Mortality and respiratory support in X-linked myotubular myopathy: a RECENSUS retrospective analysis

Individuals with X-linked myotubular myopathy (XLMTM) who survive infancy require extensive supportive care, including ventilator assistance, wheelchairs and feeding tubes. Half die before 18 months of age. The authors explored respiratory support and associated mortality risk in RECENSUS, particularly among patients ≤5 years old who received respiratory support at birth; this subgroup closely matches patients in the ASPIRO trial of gene therapy for XLMTM.

RECENSUS is an international, retrospective study of patients with XLMTM. Descriptive and time-to-event analyses examined survival on the basis of age, respiratory support, tracheostomy use, predicted mutational effects and life-sustaining care.

Outcomes for 145 patients were evaluated. Among 126 patients with respiratory support at birth, mortality was 47% overall and 59% among those ≤5 years old. Median survival time was shorter for patients ≤5 years old than for those >5 years old (2.2 years (IQR 0.7-5.6) vs 30.2 years (IQR 19.4-30.2)). The most common cause of death was respiratory failure (66.7%). Median survival time was longer for patients with a tracheostomy than for those without (22.8 years (IQR 8.7-30.2) vs 1.8 years (IQR 0.2-not estimable)). The proportion of patients living without a tracheostomy was 50% at age 6 months and 28% at age 2 years. Median survival time was longer with provision of life-sustaining care than without (19.4 years (IQR 3.1-not estimable) vs 0.2 years (IQR 0.1-2.1)).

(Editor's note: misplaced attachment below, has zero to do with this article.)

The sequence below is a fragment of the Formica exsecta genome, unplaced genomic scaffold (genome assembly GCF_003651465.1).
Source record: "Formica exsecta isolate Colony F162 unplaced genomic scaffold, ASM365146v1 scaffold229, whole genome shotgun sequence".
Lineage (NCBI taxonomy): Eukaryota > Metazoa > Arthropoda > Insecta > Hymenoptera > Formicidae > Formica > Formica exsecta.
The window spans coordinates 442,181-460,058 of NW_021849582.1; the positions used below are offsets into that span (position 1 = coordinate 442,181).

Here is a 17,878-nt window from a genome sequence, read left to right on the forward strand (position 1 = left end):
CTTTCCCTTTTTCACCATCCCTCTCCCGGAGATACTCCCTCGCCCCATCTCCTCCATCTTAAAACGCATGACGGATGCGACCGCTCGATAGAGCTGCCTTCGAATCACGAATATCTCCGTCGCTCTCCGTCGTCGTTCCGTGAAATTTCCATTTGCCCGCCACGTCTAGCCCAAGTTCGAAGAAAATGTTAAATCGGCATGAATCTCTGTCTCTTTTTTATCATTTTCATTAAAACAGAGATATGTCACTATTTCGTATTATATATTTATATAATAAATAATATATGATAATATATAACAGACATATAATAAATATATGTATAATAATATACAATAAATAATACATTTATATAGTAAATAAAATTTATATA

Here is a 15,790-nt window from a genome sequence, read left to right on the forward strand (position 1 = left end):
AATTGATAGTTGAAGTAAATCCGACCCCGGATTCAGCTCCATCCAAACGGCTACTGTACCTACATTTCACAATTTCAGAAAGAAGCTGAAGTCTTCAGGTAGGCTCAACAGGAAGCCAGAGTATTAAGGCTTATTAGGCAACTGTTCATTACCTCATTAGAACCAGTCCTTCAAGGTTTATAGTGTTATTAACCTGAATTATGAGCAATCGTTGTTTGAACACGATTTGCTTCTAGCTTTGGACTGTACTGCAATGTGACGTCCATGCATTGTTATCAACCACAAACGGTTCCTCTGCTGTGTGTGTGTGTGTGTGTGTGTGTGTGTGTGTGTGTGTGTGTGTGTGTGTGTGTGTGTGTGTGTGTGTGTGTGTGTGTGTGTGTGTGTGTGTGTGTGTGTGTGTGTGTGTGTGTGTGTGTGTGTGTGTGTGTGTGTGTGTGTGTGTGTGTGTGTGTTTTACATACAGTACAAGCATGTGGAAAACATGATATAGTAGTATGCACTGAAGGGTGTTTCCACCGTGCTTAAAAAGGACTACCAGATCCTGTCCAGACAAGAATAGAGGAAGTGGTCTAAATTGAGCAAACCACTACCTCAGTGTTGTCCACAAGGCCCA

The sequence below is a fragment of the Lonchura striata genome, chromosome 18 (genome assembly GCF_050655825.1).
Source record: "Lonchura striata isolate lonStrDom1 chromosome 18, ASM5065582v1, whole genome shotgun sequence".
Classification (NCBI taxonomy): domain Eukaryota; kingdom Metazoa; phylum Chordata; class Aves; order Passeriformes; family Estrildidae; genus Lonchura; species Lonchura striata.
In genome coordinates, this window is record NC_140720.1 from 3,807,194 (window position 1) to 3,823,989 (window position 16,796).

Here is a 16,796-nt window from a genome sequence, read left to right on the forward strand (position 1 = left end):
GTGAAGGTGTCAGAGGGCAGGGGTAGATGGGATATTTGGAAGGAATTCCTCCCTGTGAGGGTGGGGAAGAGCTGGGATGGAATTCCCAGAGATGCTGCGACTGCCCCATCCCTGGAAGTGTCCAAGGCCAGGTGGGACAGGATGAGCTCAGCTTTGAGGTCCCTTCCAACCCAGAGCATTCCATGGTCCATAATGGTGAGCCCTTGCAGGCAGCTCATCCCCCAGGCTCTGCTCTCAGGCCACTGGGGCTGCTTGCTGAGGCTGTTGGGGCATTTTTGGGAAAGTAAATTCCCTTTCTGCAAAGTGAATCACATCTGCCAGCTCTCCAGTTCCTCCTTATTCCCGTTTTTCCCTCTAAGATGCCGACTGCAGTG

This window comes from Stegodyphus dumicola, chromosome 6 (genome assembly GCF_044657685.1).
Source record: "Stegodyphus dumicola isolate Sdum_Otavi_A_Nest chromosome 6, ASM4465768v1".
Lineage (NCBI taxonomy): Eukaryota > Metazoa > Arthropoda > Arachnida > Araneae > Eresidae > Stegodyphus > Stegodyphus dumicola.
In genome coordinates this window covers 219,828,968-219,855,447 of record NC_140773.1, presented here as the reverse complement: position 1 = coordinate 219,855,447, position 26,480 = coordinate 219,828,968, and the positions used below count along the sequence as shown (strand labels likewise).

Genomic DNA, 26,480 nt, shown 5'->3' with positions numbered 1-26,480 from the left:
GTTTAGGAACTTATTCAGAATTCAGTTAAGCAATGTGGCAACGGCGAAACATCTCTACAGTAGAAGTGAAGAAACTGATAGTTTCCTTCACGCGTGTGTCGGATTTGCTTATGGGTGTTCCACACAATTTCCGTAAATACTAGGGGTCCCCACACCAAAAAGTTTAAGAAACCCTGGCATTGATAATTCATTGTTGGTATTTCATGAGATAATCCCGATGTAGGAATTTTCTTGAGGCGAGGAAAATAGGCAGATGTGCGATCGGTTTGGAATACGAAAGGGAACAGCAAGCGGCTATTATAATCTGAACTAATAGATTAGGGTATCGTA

High mortality, principally due to respiratory failure, among patients with XLMTM ≤5 years old despite respiratory support underscores the need for early diagnosis, informed decision-making and disease-modifying therapies.